Back in Tanzania, with new friends and old!
We hope you are enjoying the beginning of the autumn! This time of the year in Tanzania, our third-year students are studying hard for their national examinations and getting ready for graduation. We currently sponsor 32 students at four schools. Eleven of these will be graduating this fall, bringing the total number of graduates to 153!
We continue to see more and more of our graduates seeking higher education. Our first two students, Chiku and Jacqueline, have just completed their BSN program. Tegemea, a 2011 graduate, has just completed the first year of a PhD program at the University of Massachusetts. She had an exceptionally good year and is looking forward to the challenges of her second year.
In June Wendy, a dearly loved young friend named Hannah and I visited Tanzania. We visited several schools and enjoyed some great times with our students.
Below Hannah has given a brief account of her experience in Tanzania:
My name is Hannah Ingersoll. I am 16 years old and will be entering my senior year in high school this fall. I was introduced to the Tanzania Nursing Scholarship Program (TNSP) when my mother designed the organization’s logo. I have been interested in medicine for some time and hope to become a doctor someday, so when I was invited me to travel with Linda and Wendy I was thrilled!
The first day in Tanzania, we went to a small clinic in the Rombo District, which is approximately 1½ hours away from Moshi. Once there, we visited Royce, a TNSP graduate. She was very kind and welcomed us with gifts of bright colored bags made out of kitenge material.
After visiting Royce, we traveled to Karatu (about a 5-hour drive from Moshi) and met another TNSP graduate, Pascalina who took us on a tour of FAME Clinic where she is the supervisor of the outpatient facility. FAME Clinic was founded in 2002 by Dr. Frank Artress, a physician from the United States. The facility offers advanced patient care, utilizing an X-ray machine and a CT scanner—one of only a few in the country. I was very impressed and felt hopeful to see such a facility in rural Tanzania.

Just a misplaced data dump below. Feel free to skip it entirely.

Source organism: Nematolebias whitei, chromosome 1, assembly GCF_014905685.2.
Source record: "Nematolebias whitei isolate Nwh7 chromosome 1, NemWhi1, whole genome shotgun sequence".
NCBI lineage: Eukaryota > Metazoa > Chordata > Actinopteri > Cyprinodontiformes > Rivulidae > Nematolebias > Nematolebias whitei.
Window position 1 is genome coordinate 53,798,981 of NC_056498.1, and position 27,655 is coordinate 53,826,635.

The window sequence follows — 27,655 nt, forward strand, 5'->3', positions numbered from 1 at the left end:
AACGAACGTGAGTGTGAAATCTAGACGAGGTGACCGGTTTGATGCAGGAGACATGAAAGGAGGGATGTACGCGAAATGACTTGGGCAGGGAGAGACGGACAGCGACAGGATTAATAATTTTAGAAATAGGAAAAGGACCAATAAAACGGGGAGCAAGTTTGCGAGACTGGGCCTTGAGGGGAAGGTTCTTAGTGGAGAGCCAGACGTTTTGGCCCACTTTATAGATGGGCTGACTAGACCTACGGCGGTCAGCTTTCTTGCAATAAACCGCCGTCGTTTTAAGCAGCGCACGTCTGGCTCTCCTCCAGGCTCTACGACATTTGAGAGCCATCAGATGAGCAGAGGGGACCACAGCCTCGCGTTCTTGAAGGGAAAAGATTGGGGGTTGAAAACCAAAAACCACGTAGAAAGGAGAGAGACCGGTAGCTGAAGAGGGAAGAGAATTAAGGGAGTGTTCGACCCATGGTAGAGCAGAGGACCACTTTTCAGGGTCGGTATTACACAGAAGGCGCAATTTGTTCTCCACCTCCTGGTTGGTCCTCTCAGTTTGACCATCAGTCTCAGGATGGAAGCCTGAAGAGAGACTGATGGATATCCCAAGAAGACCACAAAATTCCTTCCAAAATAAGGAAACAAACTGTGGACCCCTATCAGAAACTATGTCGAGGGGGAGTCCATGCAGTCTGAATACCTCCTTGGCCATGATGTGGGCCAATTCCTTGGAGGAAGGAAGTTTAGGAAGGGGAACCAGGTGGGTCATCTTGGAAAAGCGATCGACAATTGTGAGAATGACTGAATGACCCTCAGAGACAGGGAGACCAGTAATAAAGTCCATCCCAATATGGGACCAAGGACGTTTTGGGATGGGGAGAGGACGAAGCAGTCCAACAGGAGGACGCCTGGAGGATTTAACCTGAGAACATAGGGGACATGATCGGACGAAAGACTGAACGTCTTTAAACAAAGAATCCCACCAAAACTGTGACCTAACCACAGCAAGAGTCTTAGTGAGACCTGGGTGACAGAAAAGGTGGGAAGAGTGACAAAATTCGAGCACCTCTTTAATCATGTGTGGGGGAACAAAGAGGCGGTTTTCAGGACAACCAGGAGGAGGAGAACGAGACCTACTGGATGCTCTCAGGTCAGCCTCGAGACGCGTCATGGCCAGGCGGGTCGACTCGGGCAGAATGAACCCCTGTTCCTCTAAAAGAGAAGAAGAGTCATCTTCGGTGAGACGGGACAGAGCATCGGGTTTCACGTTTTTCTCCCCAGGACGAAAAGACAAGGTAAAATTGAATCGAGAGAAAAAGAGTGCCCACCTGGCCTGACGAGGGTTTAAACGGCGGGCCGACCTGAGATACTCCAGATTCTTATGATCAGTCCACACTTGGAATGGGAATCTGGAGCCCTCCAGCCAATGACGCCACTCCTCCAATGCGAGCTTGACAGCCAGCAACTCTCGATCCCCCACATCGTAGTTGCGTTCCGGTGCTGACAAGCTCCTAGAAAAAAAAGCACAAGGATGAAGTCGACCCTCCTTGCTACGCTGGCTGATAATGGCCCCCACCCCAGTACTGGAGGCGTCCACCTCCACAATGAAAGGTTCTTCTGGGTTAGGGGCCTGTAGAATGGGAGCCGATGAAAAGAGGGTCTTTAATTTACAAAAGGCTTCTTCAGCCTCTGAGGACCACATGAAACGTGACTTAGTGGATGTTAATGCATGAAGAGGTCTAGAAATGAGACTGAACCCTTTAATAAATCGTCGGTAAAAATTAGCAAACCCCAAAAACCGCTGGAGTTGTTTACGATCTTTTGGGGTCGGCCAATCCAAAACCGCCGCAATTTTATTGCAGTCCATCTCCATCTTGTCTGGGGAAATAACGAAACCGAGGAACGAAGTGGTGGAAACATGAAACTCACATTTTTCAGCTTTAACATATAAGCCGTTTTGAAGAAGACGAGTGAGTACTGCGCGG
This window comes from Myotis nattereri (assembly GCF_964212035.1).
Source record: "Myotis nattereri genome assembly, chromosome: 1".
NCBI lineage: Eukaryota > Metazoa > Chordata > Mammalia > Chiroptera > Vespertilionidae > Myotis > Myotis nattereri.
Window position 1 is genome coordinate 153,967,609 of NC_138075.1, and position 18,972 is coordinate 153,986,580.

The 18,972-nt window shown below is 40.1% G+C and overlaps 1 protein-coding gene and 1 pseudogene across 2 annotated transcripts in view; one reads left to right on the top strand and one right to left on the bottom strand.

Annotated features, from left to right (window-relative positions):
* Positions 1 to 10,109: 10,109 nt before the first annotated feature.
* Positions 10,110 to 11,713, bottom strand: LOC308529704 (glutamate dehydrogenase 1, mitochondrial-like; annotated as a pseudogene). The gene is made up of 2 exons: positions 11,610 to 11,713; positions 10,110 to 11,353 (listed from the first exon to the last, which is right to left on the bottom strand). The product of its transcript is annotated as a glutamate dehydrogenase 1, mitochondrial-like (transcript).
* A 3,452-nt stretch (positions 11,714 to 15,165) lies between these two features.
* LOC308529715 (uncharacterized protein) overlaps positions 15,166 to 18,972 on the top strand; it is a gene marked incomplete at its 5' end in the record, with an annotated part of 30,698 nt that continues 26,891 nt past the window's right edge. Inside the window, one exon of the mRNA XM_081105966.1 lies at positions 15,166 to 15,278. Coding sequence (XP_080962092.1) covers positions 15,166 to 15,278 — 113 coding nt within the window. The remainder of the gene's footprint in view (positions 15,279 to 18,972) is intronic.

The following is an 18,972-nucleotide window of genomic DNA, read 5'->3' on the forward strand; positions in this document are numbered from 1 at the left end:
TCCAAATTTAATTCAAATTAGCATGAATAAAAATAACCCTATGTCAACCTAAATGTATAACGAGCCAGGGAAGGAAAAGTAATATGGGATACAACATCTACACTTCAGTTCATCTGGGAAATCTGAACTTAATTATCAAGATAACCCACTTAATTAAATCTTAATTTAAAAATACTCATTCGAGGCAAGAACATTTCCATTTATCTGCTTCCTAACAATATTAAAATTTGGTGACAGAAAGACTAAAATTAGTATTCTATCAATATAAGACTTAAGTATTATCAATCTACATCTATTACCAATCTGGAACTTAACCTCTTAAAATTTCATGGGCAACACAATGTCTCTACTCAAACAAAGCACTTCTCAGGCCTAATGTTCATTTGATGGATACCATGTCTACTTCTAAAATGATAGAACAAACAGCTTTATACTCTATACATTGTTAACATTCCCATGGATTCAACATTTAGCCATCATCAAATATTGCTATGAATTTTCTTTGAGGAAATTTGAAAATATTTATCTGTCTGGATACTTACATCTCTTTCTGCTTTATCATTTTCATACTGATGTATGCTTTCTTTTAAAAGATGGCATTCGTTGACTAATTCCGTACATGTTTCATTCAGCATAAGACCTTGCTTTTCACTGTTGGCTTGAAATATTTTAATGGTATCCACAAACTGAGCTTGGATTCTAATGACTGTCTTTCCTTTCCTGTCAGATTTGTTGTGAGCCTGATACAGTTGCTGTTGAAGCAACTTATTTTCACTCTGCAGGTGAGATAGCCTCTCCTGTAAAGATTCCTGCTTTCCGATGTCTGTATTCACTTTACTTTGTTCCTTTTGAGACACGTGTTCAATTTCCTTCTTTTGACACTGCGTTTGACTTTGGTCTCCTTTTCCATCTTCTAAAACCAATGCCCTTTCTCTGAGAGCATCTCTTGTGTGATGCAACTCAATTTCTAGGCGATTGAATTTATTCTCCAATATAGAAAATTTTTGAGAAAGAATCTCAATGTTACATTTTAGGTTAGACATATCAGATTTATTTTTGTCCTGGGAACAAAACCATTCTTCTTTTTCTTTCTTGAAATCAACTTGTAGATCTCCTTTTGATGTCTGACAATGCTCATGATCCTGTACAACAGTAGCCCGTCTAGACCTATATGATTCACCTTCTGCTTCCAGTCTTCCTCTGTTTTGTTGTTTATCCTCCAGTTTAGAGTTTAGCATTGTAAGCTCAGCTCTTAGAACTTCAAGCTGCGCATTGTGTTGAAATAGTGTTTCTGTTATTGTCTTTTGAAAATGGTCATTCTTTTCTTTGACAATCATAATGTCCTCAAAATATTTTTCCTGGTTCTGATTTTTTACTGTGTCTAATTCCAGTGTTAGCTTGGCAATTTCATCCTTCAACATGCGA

The next day we went on Safari to the Ngorongoro Crater and brought Pascalina with us. The crater is the world’s largest caldera and has an extremely dense wildlife life concentration. We saw many different animals including elephants, zebras, wildebeest, caracals, guinea fowl, warthogs, hyenas, hippos, lions, a leopard, flamingos and water buffalo. It was truly amazing to see the different types of beautiful wildlife living in their natural habitat and wonderful to see the pride and respect the Tanzanian people have for them.
We left for Dodoma where we met recent TNSP graduate Kissa Kilembe and stayed at Cana Lodge with her. In 2018 Kissa graduated from Tukuyu School of Nursing’s three-year diploma program with a perfect 5.0 GPA and will now be going on to get her Bachelor’s degree. Kissa stayed with us the week we were in Dodoma. Linda, Wendy and I were very grateful for her translation skills!
In the next evening we visited the home of TNSP graduate Elizabeth. She and her family were very nice they served us delicious smoothies and Mandazi. Elizabeth will also be going to get her Bachelor’s Degree soon, also.
A couple of days later we traveled to Mvumi Mission/Institute of Health Sciences to visit the sponsored students there.
When we arrived we were greeted by Angela Savage, who teaches at Mvumi and initiated their connection with the TNSP. The next evening we had dinner with the students at the house we were staying in. Angela brought her guitar and accompanied the students as they sang for us.
I really loved my experience in Tanzania the people are so friendly and kind. It was very interesting talking to the former and current sponsored students and it’s amazing what the TNSP does for them. I’m so grateful to Linda and Wendy for taking me to Tanzania I enjoyed it so much and I will never forget it.
In closing, I would like to leave you with a few words of gratitude from a student sponsored by TNSP:
“Thank you for your financial support toward my academic progress. I needed help and you never failed me. Such people like you are very rare. I really appreciate and respect all efforts you have made in helping and supporting my goals. Not easy to find assistance especially with financial concerns. I will never forget goodness of your heart. Your help and kindness will forever be remembered and respected.”
Asanti sana (thank you) to all of you who have supported and encouraged us along this journey.
Linda van Werkhooven
President, Tanzania Nursing Scholarship Program
Please note: as always, all travel costs are paid by the individual board members